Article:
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Publisher's Summary

Brought to you by Penguin.

A mindbending new collection of short stories from the unique, internationally acclaimed author of Norwegian Wood and The Wind-up Bird Chronicle.

The eight masterly stories in this new collection are all told in the first person by a classic Murakami narrator. From nostalgic memories of youth, meditations on music and an ardent love of baseball to dreamlike scenarios, an encounter with a talking monkey and invented jazz albums, together these stories challenge the boundaries between our minds and the exterior world. Occasionally, a narrator who may or may not be Murakami himself is present. Is it memoir or fiction? The listener decides. 

Philosophical and mysterious, the stories in First Person Singular all touch beautifully on love and solitude, childhood and memory...all with a signature Murakami twist.

©2021 Haruki Murakami (P)2021 Penguin Audio

What listeners say about First Person Singular

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Profile Image for Cristina Schek
  • Cristina Schek
  • 14-04-2021

Struggled with the narrator

Found it very difficult to focus because of the narration. Previous narrators were fabulous, why change them for a non- native English speaker?



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  • NJB
  • 23-05-2021

like meeting a friend in Japan

I saw some criticism of the narrator, and my first impression was the same but then I wondered if I should think about the book in a different way. rather than being a professional narration I thought about it more like having message someone in a bar in Osaka and them telling me these stories. once I thought it that way I started to really enjoy the book and appreciate a style of narration. the book itself is ok an interest and honest series of insight into the mind of murakami. this may not be what you want but for me it was gentle and honest and thought provoking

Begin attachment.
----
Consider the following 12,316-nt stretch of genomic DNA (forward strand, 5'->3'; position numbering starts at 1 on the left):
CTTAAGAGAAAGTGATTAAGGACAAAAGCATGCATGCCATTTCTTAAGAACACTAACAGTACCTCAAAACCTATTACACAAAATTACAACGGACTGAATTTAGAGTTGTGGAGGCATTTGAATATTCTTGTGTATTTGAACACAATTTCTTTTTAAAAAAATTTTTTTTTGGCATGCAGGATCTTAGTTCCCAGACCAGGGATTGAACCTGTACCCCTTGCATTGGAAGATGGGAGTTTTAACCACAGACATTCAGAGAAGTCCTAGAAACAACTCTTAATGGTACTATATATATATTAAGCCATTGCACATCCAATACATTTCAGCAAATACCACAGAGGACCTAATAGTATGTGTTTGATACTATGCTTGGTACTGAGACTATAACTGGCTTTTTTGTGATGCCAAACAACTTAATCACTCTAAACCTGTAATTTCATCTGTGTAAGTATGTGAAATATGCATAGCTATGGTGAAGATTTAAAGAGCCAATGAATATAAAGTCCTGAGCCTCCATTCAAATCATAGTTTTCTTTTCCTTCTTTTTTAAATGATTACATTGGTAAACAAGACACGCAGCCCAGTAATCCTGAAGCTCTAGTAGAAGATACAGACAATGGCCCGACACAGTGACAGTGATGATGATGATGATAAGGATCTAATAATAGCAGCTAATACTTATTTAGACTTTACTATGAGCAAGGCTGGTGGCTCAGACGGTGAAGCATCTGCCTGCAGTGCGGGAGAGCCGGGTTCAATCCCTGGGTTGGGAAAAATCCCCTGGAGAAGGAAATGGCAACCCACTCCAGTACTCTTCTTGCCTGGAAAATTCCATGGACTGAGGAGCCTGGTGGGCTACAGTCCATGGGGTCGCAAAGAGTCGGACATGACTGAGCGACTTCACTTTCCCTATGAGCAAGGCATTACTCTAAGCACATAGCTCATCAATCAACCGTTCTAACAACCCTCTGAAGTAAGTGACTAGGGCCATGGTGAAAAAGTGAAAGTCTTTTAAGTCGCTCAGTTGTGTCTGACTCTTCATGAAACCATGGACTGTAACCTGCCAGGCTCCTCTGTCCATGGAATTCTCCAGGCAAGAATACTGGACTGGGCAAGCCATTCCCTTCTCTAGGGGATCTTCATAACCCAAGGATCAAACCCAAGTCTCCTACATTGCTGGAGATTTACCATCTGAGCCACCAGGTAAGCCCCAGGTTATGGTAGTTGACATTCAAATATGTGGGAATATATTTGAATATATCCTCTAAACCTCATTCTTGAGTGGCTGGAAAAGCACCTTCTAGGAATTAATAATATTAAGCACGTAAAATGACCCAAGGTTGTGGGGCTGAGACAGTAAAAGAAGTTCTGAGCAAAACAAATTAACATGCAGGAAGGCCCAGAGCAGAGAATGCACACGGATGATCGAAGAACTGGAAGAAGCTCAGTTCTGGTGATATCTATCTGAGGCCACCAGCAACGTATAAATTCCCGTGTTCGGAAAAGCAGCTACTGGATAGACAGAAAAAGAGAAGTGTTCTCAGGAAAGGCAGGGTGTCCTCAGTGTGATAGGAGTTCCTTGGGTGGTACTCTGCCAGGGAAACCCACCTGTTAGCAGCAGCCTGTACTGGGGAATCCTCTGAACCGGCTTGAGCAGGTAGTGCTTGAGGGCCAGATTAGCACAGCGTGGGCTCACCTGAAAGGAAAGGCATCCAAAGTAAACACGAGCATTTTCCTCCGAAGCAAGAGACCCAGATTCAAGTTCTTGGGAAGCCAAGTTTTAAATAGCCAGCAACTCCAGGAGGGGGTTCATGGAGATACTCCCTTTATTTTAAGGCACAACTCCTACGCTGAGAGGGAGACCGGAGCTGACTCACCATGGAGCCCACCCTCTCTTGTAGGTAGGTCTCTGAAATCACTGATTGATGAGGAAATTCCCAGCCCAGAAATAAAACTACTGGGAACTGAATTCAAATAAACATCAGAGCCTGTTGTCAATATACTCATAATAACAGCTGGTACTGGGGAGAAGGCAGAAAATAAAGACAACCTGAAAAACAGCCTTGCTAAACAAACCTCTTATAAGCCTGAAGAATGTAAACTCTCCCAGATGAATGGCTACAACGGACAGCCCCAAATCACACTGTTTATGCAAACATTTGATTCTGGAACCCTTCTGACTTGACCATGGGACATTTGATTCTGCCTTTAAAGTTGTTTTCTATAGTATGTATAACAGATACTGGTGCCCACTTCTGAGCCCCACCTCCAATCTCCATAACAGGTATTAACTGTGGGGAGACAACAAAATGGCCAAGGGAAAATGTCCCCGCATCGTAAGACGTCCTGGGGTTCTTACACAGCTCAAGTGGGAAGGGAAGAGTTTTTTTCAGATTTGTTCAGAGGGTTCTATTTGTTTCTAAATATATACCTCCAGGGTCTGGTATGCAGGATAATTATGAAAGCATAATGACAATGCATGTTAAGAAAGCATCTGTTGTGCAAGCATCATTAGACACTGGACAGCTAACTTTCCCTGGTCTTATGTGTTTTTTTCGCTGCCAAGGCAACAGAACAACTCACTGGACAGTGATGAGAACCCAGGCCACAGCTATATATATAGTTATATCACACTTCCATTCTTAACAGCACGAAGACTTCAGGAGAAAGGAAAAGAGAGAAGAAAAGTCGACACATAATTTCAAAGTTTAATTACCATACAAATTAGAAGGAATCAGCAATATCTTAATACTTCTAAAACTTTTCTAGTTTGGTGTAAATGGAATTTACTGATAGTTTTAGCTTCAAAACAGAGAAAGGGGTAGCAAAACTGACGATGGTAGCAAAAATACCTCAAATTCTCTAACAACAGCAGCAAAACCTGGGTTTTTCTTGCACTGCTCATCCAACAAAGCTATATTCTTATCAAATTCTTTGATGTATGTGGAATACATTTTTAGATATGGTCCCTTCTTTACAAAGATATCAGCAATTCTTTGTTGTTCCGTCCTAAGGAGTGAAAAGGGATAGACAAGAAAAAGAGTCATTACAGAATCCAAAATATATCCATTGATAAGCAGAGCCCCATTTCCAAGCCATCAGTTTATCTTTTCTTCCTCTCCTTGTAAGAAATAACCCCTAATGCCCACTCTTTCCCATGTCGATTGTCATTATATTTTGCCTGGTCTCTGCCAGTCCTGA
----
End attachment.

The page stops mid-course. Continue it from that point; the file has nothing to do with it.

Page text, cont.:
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  • John Burns
  • 28-04-2021

Yaaaaawn.

Seems like this guy can just bang anything he wants out these days and it`ll sell just because his name`s on it. The talking monkey story is a little bit interesting, but hardly a work of genius. The rest of it is just like listening to someone ramble on about random events in their life that aren`t even that interesting. If this had been released under a different name, no-one would be saying things like, `stunning`, etc. It`d probably just sink without trace like the turd you let go this morning. Oh, and the narrator, what`s the opposite of mellifluous? Well, that`s his reading style.

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  • Alex
  • 25-04-2021

Murakami , what more can I say?

As a die hard Murakami fan who has read every book he's written, I'd say I'm biased.
Having said that, I loved these short stories. Not many authors can make every single word feel rightly placed - Murakami does.
Thank you Murakami.

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  • donewiththeusualmusic
  • 04-06-2021

Best Murakami For Some Time